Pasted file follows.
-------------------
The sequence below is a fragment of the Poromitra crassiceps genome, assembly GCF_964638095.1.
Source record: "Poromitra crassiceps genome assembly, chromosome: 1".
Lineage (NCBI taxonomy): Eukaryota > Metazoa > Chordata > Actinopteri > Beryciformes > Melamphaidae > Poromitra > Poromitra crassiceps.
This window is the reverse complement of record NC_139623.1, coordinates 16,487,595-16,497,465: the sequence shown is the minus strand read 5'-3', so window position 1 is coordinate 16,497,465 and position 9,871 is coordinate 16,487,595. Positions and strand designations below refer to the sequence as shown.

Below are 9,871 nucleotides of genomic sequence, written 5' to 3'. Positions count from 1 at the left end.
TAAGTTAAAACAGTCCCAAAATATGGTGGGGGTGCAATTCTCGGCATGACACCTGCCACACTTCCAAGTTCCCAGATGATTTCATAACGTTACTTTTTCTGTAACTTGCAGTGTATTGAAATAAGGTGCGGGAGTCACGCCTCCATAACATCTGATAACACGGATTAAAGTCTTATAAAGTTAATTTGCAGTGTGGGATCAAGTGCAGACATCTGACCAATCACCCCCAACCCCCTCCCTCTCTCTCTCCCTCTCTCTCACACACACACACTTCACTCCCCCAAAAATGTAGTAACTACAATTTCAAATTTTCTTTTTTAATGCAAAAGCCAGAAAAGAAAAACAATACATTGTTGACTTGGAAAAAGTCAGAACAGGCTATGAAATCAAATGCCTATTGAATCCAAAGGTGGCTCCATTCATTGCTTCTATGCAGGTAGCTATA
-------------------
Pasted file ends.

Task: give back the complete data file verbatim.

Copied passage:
The sequence below is a fragment of the Poromitra crassiceps genome, assembly GCF_964638095.1.
Source record: "Poromitra crassiceps genome assembly, chromosome: 1".
Lineage (NCBI taxonomy): Eukaryota > Metazoa > Chordata > Actinopteri > Beryciformes > Melamphaidae > Poromitra > Poromitra crassiceps.
This window is the reverse complement of record NC_139623.1, coordinates 16,487,595-16,497,465: the sequence shown is the minus strand read 5'-3', so window position 1 is coordinate 16,497,465 and position 9,871 is coordinate 16,487,595. Positions and strand designations below refer to the sequence as shown.

Below are 9,871 nucleotides of genomic sequence, written 5' to 3'. Positions count from 1 at the left end.
TAAGTTAAAACAGTCCCAAAATATGGTGGGGGTGCAATTCTCGGCATGACACCTGCCACACTTCCAAGTTCCCAGATGATTTCATAACGTTACTTTTTCTGTAACTTGCAGTGTATTGAAATAAGGTGCGGGAGTCACGCCTCCATAACATCTGATAACACGGATTAAAGTCTTATAAAGTTAATTTGCAGTGTGGGATCAAGTGCAGACATCTGACCAATCACCCCCAACCCCCTCCCTCTCTCTCTCCCTCTCTCTCACACACACACACTTCACTCCCCCAAAAATGTAGTAACTACAATTTCAAATTTTCTTTTTTAATGCAAAAGCCAGAAAAGAAAAACAATACATTGTTGACTTGGAAAAAGTCAGAACAGGCTATGAAATCAAATGCCTATTGAATCCAAAGGTGGCTCCATTCATTGCTTCTATGCAGGTAGCTATA